It may sound amusing to you, but apparently two advanced OLED television sets from Samsung Electronics have gone missing! Yep, the television sets were on their way to the IFA consumer electronics fair in Berlin when this incident took place.
According to the company spokesman, the organic-light-emitting diodes (OLED) TVs went missing between August 21 and 28, though the incident didn’t threaten company’s presence at the fair as it had more such TVs at its booth.
An official complaint has been lodged with local police, a spokesman confirmed, but he added that they didn’t exactly know where the TVs went missing. The South Korean technology giant declined to say anything more on the incident. The disappearance could be an industrial espionage.
“OLED is a technology that puts Samsung two years ahead of its competitors,” said Thomas Kang, a Seoul-based information technology analyst over the phone. “If indeed the televisions were stolen by a late comer in the television industry, it could potentially narrow the technological gap between it and Samsung by a year.”
OLED based displays are said to be the successors of liquid crystal display (LCDs). OLED based displays are already used in mobile phones, including Samsung’s Galaxy Note. They are lighter, thinner and tougher, making them an attractive option over LCD. As of now, only Samsung and LG Electronics have the ability to mass produce these displays due to various technological challenges. Japanese manufacturers are trailing behind these South Korean companies. Currently, Samsung and LG are the only two companies which have the ability to mass produce these next generation TVs. It’s worth noting that Samsung is the world’s largest television manufacturer.
It is not the first time that such an incident has occurred. According to Seoul Central District Prosecutor’s Office, back in June this year, Chinese and Israeli companies got their hands on key display panel production technologies which were apparently leaked by subcontractors. Six employees of Orbotech were charged for clicking photos of Samsung and LG’s circuit diagrams for AMOLED (active matrix organic light emitting diode) screens without any authorization and sending them to companies located in China and Israel. The Korean companies have seemingly spent over 1 trillion won for this technology. According to the media reports, if the theft was indeed aimed at stealing the advanced TV technology, it could cost the company billions of dollars.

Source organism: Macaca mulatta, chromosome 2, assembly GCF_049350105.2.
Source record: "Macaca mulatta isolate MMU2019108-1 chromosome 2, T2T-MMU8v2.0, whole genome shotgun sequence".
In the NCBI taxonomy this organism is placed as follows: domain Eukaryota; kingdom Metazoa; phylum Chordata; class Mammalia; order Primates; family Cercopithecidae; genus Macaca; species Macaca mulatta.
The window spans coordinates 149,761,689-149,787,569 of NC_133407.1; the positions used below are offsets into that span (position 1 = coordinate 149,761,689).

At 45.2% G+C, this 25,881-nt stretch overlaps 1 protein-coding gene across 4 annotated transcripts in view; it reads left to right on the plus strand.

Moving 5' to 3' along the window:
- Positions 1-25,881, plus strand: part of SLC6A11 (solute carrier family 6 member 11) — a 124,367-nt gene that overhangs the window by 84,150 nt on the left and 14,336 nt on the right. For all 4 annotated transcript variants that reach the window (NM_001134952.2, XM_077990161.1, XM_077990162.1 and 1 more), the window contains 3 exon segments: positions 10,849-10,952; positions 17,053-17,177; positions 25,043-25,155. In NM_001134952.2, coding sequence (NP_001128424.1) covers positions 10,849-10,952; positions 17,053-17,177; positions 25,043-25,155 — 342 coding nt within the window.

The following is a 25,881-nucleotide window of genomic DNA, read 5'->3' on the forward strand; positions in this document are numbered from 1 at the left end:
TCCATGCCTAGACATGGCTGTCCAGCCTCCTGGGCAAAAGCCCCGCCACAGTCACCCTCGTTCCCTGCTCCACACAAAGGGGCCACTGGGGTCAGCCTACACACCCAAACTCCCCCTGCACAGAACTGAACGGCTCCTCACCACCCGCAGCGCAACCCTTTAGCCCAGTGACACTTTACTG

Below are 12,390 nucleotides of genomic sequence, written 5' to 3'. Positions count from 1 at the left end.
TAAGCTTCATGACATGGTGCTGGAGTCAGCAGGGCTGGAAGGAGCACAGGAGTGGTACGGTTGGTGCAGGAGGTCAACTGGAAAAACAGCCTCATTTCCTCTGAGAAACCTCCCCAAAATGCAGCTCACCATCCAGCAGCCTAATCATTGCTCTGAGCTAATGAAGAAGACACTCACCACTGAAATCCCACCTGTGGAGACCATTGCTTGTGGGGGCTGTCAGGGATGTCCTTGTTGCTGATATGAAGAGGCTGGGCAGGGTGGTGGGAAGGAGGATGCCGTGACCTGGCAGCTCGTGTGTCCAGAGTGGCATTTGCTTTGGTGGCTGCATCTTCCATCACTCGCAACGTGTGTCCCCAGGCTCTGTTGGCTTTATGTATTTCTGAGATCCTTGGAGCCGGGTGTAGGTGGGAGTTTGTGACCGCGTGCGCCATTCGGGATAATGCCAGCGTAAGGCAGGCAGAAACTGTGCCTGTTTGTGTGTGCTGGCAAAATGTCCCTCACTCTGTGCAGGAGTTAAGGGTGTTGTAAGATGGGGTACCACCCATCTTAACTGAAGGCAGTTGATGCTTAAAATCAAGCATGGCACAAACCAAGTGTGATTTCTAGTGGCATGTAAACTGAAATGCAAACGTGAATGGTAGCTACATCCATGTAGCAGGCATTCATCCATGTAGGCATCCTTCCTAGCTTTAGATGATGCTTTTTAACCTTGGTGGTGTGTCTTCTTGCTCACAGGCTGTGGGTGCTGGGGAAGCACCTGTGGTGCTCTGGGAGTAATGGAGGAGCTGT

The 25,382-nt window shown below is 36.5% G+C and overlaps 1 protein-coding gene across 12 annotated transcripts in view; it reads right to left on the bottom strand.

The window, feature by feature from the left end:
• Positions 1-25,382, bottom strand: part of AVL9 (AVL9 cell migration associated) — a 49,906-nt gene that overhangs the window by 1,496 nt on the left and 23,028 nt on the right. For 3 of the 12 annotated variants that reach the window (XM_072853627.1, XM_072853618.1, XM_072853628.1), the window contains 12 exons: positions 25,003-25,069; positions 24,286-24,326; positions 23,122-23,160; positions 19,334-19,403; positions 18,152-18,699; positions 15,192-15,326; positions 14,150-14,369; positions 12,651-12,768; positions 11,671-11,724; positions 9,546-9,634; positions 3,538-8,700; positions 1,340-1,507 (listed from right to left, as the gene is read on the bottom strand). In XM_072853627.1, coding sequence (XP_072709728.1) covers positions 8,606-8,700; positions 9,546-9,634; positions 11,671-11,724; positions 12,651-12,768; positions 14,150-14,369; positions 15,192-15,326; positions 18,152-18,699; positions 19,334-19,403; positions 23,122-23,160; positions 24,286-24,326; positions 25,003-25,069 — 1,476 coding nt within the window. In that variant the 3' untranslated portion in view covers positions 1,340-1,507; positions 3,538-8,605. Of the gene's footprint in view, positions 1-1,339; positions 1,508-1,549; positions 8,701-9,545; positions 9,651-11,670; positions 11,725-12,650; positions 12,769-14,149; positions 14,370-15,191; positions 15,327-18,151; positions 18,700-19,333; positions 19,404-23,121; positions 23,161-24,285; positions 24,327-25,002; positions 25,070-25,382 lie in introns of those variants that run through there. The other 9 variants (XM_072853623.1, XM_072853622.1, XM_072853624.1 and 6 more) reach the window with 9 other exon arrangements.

“We have asked for help from the German as well as Korean police,” said a Samsung spokesman.
The televisions in question are the ES-9500 model. The ES-9500 is a 55-inch OLED HDTV which was showcased back in May, but hasn’t been launched yet. Apparently, the company sent about 400 televisions to the trade show. The two Korean manufacturers are looking to mass produce these TVs because the technology is just better, but in its current shape, the TVs will be too expensive to be sold in the market. The price tag of the 55 inch television based on this technology from Samsung and LG are rumored to be $10,000, which is more than 10 times a normal LCD TV’s cost.